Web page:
I just finished my job as a teaching assistant at the Hollingworth Science Camp. This year's camp-wide theme was Astronomy. My group of co-teachers focused on teaching flight and aerodynamics to third-fourth graders.
It was a great summer and I miss all of my campers! Have a great summer and see you next year!
At camp, the students engage in lots of science explorations and experiments. They go swimming at least three times a week and have outdoor play (organized outdoor activities) everyday. There is also a parade of their art that each grade has been working on throughout the month. Our art that we made for the parade were hot air balloons (See pictures above). I think it's pretty neat because it combines both science investigations with physical activities, which is distinct from summer camps that only focus on physical activities.
The camp has a lot to offer and I've copied the link to their website for parents of students looking for a great science camp for their children below.
Hollingworth Science Camp: http://www.tc.columbia.edu/centers/hollingworth/index.asp?id=Hollingworth+Science+Camp
We had our first annual "Teach-In" conference today at Teachers College, Columbia University. The theme for this year was "Nurturing Activism." It was our program's hope that we connect current teachers with fellow alumni of our program to create a broad network of activist teachers.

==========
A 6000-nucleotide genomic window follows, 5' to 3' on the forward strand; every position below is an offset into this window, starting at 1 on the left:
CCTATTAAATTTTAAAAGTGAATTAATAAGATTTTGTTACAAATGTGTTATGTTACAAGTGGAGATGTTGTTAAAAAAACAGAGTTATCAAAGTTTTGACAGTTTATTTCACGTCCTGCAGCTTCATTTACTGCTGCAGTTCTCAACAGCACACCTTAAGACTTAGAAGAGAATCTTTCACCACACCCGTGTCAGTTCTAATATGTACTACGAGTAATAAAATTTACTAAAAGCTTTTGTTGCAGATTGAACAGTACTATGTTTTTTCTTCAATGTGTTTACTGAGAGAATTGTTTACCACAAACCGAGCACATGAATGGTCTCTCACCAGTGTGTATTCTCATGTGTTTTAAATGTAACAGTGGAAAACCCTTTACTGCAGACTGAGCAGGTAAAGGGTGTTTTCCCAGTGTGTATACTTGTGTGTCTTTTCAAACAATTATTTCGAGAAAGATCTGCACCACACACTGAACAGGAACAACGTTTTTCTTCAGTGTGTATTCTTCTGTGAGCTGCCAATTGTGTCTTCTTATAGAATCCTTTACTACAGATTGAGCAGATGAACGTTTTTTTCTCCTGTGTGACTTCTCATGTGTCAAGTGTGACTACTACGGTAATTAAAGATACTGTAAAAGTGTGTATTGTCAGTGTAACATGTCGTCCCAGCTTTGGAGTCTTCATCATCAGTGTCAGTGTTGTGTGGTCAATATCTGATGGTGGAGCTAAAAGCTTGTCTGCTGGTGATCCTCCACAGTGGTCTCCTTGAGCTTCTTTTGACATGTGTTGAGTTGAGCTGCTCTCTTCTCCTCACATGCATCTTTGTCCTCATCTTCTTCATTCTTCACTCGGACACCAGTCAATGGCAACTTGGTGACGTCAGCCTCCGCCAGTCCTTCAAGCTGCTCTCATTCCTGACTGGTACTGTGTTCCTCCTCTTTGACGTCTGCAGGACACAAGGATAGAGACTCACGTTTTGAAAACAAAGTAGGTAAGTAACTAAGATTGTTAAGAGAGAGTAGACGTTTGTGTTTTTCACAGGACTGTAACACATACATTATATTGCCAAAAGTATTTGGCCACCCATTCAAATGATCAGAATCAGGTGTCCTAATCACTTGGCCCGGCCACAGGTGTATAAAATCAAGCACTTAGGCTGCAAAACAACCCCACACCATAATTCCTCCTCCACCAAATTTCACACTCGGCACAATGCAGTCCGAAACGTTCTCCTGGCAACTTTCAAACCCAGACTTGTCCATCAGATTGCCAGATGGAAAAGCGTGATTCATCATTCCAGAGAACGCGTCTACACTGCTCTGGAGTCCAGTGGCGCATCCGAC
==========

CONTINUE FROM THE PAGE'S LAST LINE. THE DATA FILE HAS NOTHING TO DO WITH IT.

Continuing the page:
There were many great sessions including one that discussed how to create a thought-provoking and critical curriculum that culminated into a puppet show at the end of the year for students.
Mary Cowhey--author of Black Ants and Buddhists, a community activist for 14 years and a teacher for 12 years--gave opening remarks at the conference. I loved her book which talked about integrating activism, creativity, and responsibility into one's teaching.
In her talk, she stressed that teachers should focus on the three Rs:
Teachers, when teaching lessons, should always think about whether this is rigorous? Is it putting high expectations on the student? Is it relevant to what they are doing in the classroom? Relevant to the education standards set forth by the state? Relevant to the diverse backgrounds and cultures of your students? And finally, is the lesson fostering relationships? Is it fostering a community besides just your classroom?
I thought her talk was excellent. Below is a picture of me with Ms. Cowhey.
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